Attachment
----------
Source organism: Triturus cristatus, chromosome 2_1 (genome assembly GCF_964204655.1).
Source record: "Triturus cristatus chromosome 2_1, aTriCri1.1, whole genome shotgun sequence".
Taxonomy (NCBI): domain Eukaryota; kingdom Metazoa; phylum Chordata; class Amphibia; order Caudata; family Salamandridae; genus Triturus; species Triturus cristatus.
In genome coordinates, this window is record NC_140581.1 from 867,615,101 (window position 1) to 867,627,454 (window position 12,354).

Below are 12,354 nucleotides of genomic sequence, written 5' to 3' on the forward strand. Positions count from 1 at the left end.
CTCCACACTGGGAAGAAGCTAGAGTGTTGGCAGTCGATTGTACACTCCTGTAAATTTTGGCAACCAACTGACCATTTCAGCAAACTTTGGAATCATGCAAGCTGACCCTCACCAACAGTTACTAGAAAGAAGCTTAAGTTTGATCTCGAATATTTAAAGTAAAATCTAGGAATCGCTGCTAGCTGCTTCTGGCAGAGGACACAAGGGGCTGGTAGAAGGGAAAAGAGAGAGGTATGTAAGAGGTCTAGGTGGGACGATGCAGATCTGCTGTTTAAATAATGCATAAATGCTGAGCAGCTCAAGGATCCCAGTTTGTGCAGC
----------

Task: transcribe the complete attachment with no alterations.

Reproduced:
Source organism: Triturus cristatus, chromosome 2_1 (genome assembly GCF_964204655.1).
Source record: "Triturus cristatus chromosome 2_1, aTriCri1.1, whole genome shotgun sequence".
Taxonomy (NCBI): domain Eukaryota; kingdom Metazoa; phylum Chordata; class Amphibia; order Caudata; family Salamandridae; genus Triturus; species Triturus cristatus.
In genome coordinates, this window is record NC_140581.1 from 867,615,101 (window position 1) to 867,627,454 (window position 12,354).

Below are 12,354 nucleotides of genomic sequence, written 5' to 3' on the forward strand. Positions count from 1 at the left end.
CTCCACACTGGGAAGAAGCTAGAGTGTTGGCAGTCGATTGTACACTCCTGTAAATTTTGGCAACCAACTGACCATTTCAGCAAACTTTGGAATCATGCAAGCTGACCCTCACCAACAGTTACTAGAAAGAAGCTTAAGTTTGATCTCGAATATTTAAAGTAAAATCTAGGAATCGCTGCTAGCTGCTTCTGGCAGAGGACACAAGGGGCTGGTAGAAGGGAAAAGAGAGAGGTATGTAAGAGGTCTAGGTGGGACGATGCAGATCTGCTGTTTAAATAATGCATAAATGCTGAGCAGCTCAAGGATCCCAGTTTGTGCAGC